On the first day of June of this year, the final Hazard Communication Standard deadline will take effect. As per the Occupational Safety and Health Administration (OSHA)’s ruling, all chemical substances must be properly labeled according to the 2012 HCS revision as well as the UN’s latest revision of Globally Harmonized System for Classification and Labeling of Chemicals.
Much of this work should have already been done before last year, as the official deadline for converting existing material safety data sheets (MSDSs) to new, compliant safety data sheets (SDSs). The new SDSs follow the standards laid out in the GHS system and have specific new hazard classification warning statements. They are also standardized in ways that previous MSDSs were not, with the hazard classifications, product information, and warning statements – among other key details – laid out in 16 set sections.
This year’s deadline is for the corresponding hazard classification labels. Information on a GHS-standardized label should mirror the information on the safety data sheet for any given chemical. However, making new labels and applying them directly to stored chemicals is much more difficult than simply printing off a new safety data sheet or storing it online in a cloud-based SDS management service like the one Quantum Compliance provides.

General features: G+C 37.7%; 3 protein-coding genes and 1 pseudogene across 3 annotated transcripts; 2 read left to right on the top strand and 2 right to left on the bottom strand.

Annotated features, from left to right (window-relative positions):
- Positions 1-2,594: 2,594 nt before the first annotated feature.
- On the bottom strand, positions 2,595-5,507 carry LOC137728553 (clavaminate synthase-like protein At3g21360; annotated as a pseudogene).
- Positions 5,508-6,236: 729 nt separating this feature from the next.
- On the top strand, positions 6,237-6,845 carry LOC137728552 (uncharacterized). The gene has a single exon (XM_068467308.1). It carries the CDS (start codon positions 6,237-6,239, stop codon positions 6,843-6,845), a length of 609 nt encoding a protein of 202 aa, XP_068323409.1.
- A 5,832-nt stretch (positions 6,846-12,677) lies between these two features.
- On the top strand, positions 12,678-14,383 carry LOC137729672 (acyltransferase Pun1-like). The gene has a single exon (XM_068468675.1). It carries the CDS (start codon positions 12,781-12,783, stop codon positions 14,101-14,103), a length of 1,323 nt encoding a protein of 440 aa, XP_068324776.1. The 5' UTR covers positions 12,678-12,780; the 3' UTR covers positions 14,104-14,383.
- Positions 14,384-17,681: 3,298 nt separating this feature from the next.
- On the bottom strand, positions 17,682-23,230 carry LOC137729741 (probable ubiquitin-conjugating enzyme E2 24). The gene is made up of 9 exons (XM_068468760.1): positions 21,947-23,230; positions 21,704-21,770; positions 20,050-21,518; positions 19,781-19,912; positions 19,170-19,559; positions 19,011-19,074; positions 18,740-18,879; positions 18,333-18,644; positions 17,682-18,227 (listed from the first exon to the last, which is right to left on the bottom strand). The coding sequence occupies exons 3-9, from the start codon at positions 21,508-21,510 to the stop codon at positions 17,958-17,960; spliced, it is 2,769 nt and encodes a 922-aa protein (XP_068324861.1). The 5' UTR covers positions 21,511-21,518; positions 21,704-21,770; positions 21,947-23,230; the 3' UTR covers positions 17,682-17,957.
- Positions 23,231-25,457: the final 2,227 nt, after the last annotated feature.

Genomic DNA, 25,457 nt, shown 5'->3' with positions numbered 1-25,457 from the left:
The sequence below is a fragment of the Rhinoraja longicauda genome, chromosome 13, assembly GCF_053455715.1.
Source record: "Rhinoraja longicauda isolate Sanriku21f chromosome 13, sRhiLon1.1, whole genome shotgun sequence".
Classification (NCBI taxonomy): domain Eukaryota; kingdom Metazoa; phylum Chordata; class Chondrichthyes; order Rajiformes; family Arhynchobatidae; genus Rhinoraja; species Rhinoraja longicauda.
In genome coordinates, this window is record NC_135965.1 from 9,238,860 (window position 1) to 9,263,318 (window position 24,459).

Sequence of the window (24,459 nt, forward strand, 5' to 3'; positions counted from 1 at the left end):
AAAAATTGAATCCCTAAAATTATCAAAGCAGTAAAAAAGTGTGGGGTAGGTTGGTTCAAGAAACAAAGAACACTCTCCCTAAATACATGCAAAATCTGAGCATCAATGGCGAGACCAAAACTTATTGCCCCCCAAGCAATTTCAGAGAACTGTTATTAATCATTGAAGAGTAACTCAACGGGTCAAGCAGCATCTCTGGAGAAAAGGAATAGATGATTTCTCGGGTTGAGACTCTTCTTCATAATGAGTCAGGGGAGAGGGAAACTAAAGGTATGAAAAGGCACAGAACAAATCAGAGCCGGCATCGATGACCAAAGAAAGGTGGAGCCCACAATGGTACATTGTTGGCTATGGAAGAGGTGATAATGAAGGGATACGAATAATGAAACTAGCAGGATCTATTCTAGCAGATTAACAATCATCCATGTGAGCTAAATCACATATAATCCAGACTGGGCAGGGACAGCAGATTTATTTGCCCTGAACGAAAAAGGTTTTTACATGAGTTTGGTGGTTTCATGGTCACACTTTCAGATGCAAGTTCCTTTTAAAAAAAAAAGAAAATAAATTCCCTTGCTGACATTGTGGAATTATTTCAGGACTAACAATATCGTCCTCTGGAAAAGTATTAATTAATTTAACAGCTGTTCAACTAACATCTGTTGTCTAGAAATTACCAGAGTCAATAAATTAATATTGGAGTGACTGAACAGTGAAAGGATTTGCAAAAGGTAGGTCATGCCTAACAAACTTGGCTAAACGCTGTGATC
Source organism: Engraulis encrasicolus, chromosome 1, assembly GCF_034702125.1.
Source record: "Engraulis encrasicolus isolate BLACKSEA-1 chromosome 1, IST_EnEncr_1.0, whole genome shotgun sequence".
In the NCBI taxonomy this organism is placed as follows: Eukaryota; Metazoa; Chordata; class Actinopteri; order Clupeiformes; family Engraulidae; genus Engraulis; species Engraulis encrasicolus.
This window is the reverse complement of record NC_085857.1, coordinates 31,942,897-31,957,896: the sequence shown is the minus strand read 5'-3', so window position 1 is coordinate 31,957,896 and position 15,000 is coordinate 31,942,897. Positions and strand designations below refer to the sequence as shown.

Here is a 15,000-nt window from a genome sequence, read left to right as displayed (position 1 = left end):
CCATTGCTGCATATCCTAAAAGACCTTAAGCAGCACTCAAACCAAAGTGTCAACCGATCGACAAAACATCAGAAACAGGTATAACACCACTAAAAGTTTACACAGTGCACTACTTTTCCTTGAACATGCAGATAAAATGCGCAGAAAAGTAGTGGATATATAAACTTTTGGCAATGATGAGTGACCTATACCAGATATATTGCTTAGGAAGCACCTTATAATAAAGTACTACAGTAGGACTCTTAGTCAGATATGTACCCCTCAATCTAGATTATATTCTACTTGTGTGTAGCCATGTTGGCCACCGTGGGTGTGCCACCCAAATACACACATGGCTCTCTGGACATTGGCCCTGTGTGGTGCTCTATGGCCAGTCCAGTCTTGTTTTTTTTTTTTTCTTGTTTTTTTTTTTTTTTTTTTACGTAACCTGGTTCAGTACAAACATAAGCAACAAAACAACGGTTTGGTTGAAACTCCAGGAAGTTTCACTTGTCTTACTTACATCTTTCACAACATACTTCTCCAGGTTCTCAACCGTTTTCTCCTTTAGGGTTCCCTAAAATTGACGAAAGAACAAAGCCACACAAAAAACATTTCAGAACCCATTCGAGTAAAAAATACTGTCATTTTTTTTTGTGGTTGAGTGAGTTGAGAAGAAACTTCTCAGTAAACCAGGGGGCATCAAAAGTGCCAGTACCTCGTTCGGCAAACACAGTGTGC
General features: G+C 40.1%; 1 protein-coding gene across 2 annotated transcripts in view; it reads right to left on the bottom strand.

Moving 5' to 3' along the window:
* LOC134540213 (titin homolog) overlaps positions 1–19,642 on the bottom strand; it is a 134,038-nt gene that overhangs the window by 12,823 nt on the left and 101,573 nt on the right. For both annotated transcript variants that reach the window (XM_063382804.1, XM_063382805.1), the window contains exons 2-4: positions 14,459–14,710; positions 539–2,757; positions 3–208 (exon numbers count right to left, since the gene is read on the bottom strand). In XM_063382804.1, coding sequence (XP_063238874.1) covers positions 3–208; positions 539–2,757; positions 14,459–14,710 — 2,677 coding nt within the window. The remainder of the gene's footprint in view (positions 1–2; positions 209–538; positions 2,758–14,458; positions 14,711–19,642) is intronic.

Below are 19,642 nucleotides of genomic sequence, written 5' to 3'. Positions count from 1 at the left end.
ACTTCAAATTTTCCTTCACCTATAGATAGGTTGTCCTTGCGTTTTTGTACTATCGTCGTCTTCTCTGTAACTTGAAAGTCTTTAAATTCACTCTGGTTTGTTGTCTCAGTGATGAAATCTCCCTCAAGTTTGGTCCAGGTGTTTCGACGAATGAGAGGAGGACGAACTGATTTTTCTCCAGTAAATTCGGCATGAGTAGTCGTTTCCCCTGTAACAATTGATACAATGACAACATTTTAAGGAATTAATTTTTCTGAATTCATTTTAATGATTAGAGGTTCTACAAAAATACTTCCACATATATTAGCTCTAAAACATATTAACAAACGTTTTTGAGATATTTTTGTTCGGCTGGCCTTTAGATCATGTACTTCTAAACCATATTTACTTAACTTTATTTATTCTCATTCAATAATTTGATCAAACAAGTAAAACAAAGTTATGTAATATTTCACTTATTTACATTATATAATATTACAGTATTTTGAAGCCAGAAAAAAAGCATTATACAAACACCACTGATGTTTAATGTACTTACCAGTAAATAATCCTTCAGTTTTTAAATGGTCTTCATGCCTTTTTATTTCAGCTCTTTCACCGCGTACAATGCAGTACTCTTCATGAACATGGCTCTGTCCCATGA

All chemicals stored prior to the GHS deadline in 2015 likely were not given compliant labels, and so every chemical stored needs to be checked. Not every chemical stored prior to June of 2015 will need an updated chemical hazard label, but all chemicals do need to have intact labels that reflect their owner’s most recent knowledge of the chemical’s hazard classification.
Chemicals that were not produced in-house but were instead shipped there are not required to undergo an update, even if they are labeled under HazCom 1994 instead of HCS 2012.